Tamara Green, a former trial attorney who claims Bill Cosby drugged and then groped and tried to have sex with her in 1970, has filed a defamation lawsuit against the entertainer for comments his representatives made about her earlier this year to Newsweek and the Washington Post.
Green’s lawsuit alleges that the comments–made in an attempt to truncate the development of what was still a growing Cosby sex scandal–”impugned [her], and…exposed her to public contempt, ridicule, aversion, or disgrace.”
Her story of sexual assault is similar to many of the other accusations brought against Cosby in the past few weeks in both its details and outcome. Green says she was a young model when a friend introduced her to Cosby, and the two went to lunch together.
From there, “I told him I felt awful, he gave me what he said were Contac. Suddenly I felt like I was stoned out of my mind.”
Then, when Cosby took her back to his apartment, he “started taking off my clothes. He had his pants down and was all over me.”
The lawsuit states that Cosby penetrated Green “digitally.”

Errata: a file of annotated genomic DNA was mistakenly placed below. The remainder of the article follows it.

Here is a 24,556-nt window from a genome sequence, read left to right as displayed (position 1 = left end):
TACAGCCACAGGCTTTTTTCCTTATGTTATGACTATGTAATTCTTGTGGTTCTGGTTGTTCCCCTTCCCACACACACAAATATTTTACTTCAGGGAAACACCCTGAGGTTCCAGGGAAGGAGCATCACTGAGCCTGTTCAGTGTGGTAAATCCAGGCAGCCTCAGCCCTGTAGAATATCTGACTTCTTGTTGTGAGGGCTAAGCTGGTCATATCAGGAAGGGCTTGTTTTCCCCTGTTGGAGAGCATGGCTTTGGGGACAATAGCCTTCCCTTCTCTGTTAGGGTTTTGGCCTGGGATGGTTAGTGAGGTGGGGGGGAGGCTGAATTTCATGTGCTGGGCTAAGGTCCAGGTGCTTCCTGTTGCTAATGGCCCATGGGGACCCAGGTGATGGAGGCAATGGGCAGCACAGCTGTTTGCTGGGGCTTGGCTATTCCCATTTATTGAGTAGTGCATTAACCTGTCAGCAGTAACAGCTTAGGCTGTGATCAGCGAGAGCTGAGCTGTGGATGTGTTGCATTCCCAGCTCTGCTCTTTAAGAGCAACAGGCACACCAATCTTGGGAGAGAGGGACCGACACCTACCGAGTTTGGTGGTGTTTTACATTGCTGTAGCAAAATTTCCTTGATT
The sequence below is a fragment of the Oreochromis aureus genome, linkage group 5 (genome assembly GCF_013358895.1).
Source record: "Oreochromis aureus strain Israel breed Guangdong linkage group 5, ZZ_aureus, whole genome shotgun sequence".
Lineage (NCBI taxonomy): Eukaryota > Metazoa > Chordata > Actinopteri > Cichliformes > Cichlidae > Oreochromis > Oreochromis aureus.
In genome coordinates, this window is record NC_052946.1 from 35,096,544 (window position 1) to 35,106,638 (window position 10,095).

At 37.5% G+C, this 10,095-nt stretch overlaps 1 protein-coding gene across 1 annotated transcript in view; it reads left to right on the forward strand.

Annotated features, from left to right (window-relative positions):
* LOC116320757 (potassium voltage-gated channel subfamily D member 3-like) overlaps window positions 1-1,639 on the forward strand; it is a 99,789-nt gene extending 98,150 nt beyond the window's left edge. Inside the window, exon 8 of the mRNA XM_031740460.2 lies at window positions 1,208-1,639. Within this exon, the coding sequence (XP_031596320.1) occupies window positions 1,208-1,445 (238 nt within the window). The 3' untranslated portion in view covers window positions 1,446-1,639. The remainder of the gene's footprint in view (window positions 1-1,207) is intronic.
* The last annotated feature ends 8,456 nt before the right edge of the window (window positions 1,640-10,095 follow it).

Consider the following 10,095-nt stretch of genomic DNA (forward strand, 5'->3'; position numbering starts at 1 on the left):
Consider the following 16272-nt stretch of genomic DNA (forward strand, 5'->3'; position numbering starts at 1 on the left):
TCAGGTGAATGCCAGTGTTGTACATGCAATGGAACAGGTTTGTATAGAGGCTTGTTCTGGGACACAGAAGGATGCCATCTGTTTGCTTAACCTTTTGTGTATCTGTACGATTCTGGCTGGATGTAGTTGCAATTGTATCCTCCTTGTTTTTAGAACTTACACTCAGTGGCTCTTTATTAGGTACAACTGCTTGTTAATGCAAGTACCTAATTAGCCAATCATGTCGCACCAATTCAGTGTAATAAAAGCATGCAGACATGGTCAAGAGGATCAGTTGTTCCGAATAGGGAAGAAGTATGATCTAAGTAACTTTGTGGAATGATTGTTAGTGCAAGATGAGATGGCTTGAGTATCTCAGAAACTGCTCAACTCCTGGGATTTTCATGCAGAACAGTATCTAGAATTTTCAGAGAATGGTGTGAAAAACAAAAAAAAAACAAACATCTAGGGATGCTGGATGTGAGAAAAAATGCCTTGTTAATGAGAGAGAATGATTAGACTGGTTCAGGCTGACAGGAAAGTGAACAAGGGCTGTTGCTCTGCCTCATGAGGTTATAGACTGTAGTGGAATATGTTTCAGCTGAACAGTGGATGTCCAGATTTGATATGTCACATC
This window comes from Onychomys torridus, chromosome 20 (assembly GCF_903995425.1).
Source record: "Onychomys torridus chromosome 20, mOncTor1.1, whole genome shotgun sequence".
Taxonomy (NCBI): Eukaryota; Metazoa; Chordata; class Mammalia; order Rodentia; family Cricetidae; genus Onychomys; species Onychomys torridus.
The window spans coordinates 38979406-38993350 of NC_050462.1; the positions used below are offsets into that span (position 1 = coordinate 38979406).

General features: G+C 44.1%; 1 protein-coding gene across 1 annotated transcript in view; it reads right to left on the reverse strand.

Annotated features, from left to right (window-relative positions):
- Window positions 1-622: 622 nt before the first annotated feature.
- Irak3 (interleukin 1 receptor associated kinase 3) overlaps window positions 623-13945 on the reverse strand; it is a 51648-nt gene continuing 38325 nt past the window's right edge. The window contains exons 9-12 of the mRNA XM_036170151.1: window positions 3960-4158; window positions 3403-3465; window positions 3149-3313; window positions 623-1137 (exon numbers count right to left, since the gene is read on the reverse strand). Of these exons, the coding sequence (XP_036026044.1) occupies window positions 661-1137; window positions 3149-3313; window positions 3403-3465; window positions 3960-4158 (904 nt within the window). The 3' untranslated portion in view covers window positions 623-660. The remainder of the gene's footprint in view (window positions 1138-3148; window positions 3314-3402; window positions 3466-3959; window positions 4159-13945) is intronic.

When he tried to go farther, she resisted him, left, and became a successful attorney.
Green first spoke out against Cosby in 2005, when he settled out-of-court with accuser Andrea Constand, and has struggled to get people to believe her since then.
Green’s attorney, Joseph Cammarata, invited other women with similar stories to join his client’s lawsuit.
Cammara is best-known as the attorney who defended Paula Jones against President Clinton.
Judy Huth, who was fifteen at the time of her alleged molestation by Cosby, has filed one lawsuit against the comedian.
And Constand, who settled her criminal charges with Cosby years ago, has brought a civil suit against him. Her attorney is looking to add plaintiffs, as well.